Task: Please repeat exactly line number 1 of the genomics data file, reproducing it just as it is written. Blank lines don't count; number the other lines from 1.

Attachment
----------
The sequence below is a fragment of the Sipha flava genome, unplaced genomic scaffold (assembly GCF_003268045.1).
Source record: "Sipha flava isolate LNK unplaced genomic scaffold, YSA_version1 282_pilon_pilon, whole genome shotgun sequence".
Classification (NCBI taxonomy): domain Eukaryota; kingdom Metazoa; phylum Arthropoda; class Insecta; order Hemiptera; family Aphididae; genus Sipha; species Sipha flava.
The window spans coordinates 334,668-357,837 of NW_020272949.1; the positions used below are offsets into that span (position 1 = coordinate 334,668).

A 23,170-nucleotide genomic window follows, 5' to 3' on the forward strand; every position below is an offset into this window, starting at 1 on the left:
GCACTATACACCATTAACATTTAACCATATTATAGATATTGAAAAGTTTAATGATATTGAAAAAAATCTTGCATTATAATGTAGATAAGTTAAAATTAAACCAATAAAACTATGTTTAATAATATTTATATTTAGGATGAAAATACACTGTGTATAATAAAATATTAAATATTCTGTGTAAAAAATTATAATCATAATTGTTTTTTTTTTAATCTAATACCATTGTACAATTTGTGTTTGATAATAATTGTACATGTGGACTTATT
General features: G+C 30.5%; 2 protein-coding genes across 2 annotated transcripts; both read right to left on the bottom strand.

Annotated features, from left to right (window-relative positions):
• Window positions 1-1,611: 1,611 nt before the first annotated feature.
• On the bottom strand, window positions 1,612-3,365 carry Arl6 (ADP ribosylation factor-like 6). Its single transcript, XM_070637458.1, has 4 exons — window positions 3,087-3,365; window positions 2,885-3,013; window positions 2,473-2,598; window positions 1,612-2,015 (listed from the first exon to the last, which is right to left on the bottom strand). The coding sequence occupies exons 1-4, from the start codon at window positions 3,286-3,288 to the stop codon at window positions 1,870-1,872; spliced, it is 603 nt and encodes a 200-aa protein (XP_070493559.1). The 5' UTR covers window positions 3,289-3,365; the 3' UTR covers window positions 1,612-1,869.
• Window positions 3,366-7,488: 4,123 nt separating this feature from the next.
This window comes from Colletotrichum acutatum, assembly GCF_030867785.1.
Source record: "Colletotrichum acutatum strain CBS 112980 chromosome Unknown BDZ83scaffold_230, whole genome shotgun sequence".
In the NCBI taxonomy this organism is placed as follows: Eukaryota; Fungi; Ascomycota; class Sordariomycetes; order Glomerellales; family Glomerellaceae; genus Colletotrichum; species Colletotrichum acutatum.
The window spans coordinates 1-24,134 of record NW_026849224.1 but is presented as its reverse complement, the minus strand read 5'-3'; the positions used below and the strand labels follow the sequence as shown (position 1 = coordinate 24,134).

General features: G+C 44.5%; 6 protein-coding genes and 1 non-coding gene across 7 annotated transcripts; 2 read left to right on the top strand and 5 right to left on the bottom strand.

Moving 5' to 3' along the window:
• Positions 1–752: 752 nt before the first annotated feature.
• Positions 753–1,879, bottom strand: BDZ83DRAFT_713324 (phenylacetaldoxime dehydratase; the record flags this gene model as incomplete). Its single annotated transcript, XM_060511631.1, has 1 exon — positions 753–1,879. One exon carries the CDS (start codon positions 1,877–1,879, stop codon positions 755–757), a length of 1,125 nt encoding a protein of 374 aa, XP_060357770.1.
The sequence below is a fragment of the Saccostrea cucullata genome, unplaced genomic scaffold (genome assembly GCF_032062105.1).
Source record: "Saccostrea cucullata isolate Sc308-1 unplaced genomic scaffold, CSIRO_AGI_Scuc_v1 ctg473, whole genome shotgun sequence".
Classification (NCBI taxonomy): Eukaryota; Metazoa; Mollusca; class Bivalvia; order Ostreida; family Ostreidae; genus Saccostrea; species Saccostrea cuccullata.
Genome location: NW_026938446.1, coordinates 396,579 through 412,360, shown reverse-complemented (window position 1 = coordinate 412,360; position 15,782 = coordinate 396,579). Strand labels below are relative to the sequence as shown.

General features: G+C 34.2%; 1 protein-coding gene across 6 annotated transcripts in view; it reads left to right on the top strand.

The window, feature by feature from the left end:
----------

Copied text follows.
The sequence below is a fragment of the Sipha flava genome, unplaced genomic scaffold (assembly GCF_003268045.1).